“We all knew he was going to set himself on fire one day.”
“It was a logical step,” Jack agreed. “Tilman had already demonstrated that the basic process worked, starting with tiny flesh wounds and working up through serious injuries, amputations, even a major spinal injury.”
“The problem was the startup going public,” Jamael explained. “We had this process with fascinating implications, and we realized that we were about to change the world of medicine forever. To Tilman, that meant a Big Splash IPO with a show for the press, bread and circuses for the politicians, and a miracle for the public.”
“Right, he wanted something to rival the latest iPhone or the next Windows release. So he set up the Immolation Trap.”
“Drew some inspiration from Houdini, it was brilliant and creepy and shocking. And my god was it everything Tilman had imagined.”
“One of those ‘where were you’ moments; everyone remembers exactly where they were when that flaming thermite rained down in that armorglass tube on live television.”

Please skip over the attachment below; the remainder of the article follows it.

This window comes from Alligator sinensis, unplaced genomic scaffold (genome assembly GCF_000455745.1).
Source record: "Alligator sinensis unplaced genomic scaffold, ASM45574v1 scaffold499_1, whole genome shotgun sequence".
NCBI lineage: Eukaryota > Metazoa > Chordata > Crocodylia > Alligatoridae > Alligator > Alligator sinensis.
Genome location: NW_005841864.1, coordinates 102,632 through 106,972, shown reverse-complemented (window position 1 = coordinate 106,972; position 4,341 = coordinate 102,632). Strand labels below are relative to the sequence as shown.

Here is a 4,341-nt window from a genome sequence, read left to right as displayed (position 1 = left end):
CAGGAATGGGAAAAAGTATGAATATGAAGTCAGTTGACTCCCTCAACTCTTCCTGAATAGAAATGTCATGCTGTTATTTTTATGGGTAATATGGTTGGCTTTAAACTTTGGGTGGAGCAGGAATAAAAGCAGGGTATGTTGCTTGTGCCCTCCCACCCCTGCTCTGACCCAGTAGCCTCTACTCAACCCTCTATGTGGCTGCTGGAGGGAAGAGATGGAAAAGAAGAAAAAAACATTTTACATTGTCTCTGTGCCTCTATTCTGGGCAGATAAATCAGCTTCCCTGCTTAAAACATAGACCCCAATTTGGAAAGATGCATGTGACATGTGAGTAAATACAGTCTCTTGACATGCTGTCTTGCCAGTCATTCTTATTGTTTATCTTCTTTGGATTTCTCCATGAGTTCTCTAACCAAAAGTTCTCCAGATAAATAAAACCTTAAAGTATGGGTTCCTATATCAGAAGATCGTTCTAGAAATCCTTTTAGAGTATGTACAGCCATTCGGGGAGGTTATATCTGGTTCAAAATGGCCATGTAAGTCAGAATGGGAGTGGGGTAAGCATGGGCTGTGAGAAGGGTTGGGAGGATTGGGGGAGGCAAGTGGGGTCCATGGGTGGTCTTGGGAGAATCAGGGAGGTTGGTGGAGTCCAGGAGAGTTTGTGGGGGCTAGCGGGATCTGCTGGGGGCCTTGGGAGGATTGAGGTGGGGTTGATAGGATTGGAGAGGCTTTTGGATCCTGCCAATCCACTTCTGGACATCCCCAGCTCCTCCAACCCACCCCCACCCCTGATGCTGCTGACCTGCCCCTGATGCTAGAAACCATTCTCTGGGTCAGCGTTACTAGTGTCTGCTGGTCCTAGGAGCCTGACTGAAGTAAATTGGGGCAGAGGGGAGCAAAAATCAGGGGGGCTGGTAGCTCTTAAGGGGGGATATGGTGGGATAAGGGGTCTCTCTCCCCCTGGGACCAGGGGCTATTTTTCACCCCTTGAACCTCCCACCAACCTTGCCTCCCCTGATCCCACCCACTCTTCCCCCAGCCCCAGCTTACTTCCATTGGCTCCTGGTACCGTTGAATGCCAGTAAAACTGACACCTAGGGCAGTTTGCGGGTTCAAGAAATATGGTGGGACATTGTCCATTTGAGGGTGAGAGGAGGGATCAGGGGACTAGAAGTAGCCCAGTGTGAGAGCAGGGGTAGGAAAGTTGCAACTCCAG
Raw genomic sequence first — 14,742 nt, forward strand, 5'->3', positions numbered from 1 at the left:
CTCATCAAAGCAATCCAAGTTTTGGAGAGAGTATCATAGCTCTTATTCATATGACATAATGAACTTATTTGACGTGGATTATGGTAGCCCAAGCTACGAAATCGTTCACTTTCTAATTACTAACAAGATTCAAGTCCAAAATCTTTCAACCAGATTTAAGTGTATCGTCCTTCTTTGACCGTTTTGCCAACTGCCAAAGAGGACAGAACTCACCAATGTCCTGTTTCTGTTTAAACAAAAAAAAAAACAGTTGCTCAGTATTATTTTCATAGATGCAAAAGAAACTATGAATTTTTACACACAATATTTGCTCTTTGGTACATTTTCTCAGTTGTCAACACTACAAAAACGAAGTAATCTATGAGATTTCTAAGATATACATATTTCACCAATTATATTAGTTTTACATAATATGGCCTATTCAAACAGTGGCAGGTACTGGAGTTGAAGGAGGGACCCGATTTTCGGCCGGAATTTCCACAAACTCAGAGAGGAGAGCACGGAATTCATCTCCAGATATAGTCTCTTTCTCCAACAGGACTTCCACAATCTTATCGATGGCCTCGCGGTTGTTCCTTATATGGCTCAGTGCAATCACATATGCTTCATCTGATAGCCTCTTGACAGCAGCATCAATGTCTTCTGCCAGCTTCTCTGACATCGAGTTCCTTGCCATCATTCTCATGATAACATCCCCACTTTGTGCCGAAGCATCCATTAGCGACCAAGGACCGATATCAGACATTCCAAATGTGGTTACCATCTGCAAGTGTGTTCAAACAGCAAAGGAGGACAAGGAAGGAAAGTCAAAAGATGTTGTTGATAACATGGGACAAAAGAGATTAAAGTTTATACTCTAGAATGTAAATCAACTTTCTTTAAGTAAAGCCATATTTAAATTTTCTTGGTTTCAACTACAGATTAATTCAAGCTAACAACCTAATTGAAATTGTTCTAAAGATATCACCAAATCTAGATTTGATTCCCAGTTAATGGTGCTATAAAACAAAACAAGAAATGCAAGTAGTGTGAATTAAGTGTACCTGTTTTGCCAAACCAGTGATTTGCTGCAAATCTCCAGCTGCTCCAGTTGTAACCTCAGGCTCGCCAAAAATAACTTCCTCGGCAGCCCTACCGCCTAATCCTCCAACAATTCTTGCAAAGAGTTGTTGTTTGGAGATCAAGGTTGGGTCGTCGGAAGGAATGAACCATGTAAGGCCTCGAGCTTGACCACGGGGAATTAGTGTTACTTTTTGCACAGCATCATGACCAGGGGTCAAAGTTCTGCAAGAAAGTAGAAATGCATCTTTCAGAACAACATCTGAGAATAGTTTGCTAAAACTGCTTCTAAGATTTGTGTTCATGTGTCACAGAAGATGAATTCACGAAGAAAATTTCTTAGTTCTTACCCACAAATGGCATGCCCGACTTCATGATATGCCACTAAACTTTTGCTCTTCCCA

“Tilman was burned to ash within minutes.”
“Then he was rebuilt from basic elements by the Elijah nanotech system.”
“You know the rest. Ten minutes later, he did it all over again; rain of fire, immolation death and destruction, complete resurrection and restoration from backups. Cameras caught it all, twice. Tilman proved the Elijah System could keep multiple backups current with a transcription lag of only seconds.”
“If only he knew,” Jack looked haunted.
“Tilman thought we’d invented a workable replacement for the entire field of medicine. He couldn’t guess how it would be perverted.”
“We hear the rumors about political prisoners, enemies of the State, torture that never ends. Execution and resurrection, pain recorded and looped.”
Jamael nodded. “We didn’t invent miracles. What we invented was Hell.”
298 words, for this week’s Cracked Flash (Y1W36).